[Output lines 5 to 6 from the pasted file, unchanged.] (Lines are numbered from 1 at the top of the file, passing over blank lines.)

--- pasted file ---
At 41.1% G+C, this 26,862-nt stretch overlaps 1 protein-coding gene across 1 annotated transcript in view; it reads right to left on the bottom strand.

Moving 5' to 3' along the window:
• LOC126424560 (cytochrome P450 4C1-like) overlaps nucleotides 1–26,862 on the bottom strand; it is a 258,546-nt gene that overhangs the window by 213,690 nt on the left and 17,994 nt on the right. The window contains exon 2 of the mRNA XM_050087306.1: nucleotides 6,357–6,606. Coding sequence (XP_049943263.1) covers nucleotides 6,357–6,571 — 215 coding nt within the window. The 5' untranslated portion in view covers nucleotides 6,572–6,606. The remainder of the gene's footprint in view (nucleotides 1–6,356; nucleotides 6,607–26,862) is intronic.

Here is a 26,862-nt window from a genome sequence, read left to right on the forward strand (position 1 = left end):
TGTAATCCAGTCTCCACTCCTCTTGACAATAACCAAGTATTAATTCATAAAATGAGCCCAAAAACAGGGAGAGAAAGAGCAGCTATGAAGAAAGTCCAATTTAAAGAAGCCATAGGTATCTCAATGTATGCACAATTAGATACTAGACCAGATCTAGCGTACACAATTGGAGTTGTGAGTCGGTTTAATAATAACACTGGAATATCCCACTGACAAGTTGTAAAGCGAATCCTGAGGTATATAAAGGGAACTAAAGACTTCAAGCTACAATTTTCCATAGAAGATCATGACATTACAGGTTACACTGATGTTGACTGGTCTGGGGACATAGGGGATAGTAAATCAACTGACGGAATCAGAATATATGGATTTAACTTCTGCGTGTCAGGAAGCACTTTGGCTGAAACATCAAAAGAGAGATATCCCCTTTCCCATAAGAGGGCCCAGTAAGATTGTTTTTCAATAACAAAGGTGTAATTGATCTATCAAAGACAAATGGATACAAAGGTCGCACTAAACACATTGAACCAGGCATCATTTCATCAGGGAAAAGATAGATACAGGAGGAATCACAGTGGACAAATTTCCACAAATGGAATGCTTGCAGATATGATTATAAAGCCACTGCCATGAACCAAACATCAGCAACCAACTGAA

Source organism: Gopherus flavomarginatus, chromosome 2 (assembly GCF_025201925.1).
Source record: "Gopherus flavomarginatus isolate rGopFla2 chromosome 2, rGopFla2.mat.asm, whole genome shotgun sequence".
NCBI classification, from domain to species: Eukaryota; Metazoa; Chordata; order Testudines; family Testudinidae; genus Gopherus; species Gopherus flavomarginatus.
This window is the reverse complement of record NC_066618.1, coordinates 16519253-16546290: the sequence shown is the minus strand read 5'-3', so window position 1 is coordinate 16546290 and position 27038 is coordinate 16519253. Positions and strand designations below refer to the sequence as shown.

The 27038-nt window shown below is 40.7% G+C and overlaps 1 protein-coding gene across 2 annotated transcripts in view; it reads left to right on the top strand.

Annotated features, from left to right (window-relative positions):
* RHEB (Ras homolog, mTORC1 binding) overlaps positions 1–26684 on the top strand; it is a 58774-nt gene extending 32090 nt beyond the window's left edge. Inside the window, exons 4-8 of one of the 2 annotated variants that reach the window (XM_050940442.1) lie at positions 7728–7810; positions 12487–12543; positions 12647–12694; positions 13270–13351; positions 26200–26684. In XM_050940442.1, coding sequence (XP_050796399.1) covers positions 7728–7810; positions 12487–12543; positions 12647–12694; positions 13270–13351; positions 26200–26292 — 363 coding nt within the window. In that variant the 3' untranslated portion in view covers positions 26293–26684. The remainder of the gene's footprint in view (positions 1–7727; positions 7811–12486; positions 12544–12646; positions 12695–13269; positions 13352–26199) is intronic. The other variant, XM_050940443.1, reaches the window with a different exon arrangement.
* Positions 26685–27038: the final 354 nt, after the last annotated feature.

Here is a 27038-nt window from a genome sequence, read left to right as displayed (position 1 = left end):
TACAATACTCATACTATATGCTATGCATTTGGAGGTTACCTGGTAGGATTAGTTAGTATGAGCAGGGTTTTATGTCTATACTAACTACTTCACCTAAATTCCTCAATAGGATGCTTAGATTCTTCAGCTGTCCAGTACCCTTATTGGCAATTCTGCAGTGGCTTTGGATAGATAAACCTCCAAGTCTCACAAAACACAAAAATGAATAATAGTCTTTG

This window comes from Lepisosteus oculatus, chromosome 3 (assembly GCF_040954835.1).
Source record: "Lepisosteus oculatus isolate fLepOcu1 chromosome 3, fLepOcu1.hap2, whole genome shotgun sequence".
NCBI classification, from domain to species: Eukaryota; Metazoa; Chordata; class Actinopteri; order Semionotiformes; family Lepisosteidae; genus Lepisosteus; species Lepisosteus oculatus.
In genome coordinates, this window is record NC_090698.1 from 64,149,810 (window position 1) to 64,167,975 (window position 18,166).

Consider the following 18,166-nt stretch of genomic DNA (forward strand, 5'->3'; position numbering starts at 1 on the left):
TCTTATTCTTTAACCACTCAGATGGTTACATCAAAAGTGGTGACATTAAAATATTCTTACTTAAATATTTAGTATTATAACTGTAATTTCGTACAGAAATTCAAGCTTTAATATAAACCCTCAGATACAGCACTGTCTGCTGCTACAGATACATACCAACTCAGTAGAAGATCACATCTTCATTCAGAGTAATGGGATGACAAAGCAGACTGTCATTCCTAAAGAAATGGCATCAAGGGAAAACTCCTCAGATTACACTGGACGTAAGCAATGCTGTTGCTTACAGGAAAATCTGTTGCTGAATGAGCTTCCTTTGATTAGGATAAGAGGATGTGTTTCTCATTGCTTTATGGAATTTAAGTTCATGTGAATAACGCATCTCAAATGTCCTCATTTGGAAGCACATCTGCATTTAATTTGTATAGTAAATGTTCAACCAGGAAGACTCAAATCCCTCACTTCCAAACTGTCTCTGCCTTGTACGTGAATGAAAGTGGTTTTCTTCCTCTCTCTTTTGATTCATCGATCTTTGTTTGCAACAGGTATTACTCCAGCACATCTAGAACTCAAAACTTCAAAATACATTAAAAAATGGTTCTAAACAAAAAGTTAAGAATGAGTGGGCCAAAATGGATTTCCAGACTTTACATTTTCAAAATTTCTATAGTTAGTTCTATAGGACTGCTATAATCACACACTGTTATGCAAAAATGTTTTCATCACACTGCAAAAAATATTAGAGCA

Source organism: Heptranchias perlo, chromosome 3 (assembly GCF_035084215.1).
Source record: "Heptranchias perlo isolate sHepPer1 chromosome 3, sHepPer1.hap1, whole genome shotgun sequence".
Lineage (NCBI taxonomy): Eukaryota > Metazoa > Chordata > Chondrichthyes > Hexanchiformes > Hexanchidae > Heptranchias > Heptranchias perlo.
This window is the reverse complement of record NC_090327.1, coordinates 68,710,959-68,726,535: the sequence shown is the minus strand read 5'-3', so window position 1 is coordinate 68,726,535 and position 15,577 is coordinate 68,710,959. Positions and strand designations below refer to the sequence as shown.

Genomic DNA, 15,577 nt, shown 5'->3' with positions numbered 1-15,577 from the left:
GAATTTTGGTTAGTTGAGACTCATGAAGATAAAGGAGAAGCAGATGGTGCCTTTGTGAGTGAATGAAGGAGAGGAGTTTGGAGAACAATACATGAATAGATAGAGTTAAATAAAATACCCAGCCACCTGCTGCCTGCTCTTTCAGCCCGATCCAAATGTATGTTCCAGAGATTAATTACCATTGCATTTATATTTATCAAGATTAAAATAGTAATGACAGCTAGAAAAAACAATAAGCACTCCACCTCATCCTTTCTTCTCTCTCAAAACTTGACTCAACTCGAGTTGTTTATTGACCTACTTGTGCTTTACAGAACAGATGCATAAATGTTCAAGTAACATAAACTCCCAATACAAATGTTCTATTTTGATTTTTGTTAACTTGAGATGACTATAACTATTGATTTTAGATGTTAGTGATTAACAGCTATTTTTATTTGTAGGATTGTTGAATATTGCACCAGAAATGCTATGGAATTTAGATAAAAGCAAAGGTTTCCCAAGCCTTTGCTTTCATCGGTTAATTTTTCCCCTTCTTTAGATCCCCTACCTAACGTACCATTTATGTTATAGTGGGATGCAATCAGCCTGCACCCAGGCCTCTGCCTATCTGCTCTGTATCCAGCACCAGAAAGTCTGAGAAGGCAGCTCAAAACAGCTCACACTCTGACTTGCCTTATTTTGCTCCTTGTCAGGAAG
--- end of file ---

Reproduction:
TGTAATCCAGTCTCCACTCCTCTTGACAATAACCAAGTATTAATTCATAAAATGAGCCCAAAAACAGGGAGAGAAAGAGCAGCTATGAAGAAAGTCCAATTTAAAGAAGCCATAGGTATCTCAATGTATGCACAATTAGATACTAGACCAGATCTAGCGTACACAATTGGAGTTGTGAGTCGGTTTAATAATAACACTGGAATATCCCACTGACAAGTTGTAAAGCGAATCCTGAGGTATATAAAGGGAACTAAAGACTTCAAGCTACAATTTTCCATAGAAGATCATGACATTACAGGTTACACTGATGTTGACTGGTCTGGGGACATAGGGGATAGTAAATCAACTGACGGAATCAGAATATATGGATTTAACTTCTGCGTGTCAGGAAGCACTTTGGCTGAAACATCAAAAGAGAGATATCCCCTTTCCCATAAGAGGGCCCAGTAAGATTGTTTTTCAATAACAAAGGTGTAATTGATCTATCAAAGACAAATGGATACAAAGGTCGCACTAAACACATTGAACCAGGCATCATTTCATCAGGGAAAAGATAGATACAGGAGGAATCACAGTGGACAAATTTCCACAAATGGAATGCTTGCAGATATGATTATAAAGCCACTGCCATGAACCAAACATCAGCAACCAACTGAA

Source organism: Gopherus flavomarginatus, chromosome 2 (assembly GCF_025201925.1).